Archbishop

Archbishop King and Dr. Copleston have shown the danger and deceitfulness of avalogical reasoning, when applied to the relations which subsist between the Creator and his creatures.

We observe certain results of God's government of the world, corresponding, in kind, with those which would be produced, on a more limited scale, by the justice, or niercy, or knowledge of an individual of our own species. To corresponding results we are naturally led to assign identical causes; and therefore we travisfer at once the properties of justice, and mercy, and knowledge, to the Deity. And for all practical purposes we may safely do so : but when we reason back from these properties, and argue that the justice and mercy of the Deity will, in all cases, produce effects visibly corresponding to those which result from the justice and miercy of man, we go farther than we have any right to go, and are misled by the iniproper use of terms.

The most important mistake which this cause is apt to produce, is the imposing upon the operations of the Deity the same laws of necessity which regulate our own proceedings. It is said, for instance, that if the Deity permits a man to do that which He might have inclined him not to do, it is inconsistent with his justice to punish him for doing it. But the correct statement of the proposition is this: As far as we can collect from what is revealed to us of the moral government of the world, the Almighty acts in a manner analogous to that, which in human affairs is called justice; and as in hunian affairs it would be unjust to punish a man for a crime which we inight have hindered him from committing, so it does not seem to us to be consistent with the general tenour of the Divine proceedings, that punishment should overtake an offence under the circumstances here described. If it be said, that the principles of justice are immutable and eternal, we answer, true; but then arises the question, how is justice to be defined ? As far as we ourselves are concerned one with another, the question may be readily answered ; and as far as we are practically interested in the justice of God, and in the imitation of it, we may abide by that answer ; but when we proceed, upon the strength of it, to say what may or may not be done by the Deity, consistently with justice, we forget ihat we are binding Him down to our own knowledge of his plats, and confining his attributes by rules, drawn from an observation of their effect. Instead of saying, God can do nothing but what is just, we ought to shape the assertion thus, whatever God does, is just. And the difference, although seemingly verbal, is in fact very material, as the disputes concerning predestination abundantly prove.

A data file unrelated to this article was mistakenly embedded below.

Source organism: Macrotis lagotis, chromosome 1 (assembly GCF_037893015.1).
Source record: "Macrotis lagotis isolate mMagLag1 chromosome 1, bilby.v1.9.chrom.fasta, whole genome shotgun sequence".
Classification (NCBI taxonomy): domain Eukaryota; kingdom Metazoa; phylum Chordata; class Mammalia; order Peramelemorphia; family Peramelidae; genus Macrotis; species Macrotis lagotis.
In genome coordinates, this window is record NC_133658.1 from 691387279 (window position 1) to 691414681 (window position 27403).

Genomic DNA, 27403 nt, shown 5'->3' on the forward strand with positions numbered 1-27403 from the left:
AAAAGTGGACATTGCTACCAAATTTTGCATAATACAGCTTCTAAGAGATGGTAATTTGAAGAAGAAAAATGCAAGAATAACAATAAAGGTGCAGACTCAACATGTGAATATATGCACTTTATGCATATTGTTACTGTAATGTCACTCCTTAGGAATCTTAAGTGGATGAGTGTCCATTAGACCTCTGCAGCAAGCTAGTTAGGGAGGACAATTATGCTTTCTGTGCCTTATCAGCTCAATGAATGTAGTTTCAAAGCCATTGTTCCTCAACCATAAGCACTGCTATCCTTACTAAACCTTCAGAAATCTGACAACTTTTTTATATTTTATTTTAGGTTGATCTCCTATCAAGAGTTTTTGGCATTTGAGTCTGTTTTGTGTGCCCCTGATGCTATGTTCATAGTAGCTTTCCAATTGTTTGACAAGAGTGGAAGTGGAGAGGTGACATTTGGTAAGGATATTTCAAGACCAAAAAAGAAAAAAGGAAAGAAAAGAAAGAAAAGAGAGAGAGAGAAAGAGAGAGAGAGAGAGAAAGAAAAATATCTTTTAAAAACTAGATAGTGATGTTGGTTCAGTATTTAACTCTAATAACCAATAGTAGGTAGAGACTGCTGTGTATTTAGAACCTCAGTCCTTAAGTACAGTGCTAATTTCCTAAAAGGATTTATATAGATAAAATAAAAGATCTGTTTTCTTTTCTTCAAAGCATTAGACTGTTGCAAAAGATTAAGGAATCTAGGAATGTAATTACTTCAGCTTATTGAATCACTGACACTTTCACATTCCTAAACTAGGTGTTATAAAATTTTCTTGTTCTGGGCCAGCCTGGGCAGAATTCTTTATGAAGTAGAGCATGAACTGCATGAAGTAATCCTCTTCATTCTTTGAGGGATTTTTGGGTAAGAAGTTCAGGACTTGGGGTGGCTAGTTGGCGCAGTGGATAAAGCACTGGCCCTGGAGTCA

We have observed that, for all the practical ends of religion, it is sufficient that men should attribute to the Almighty the moral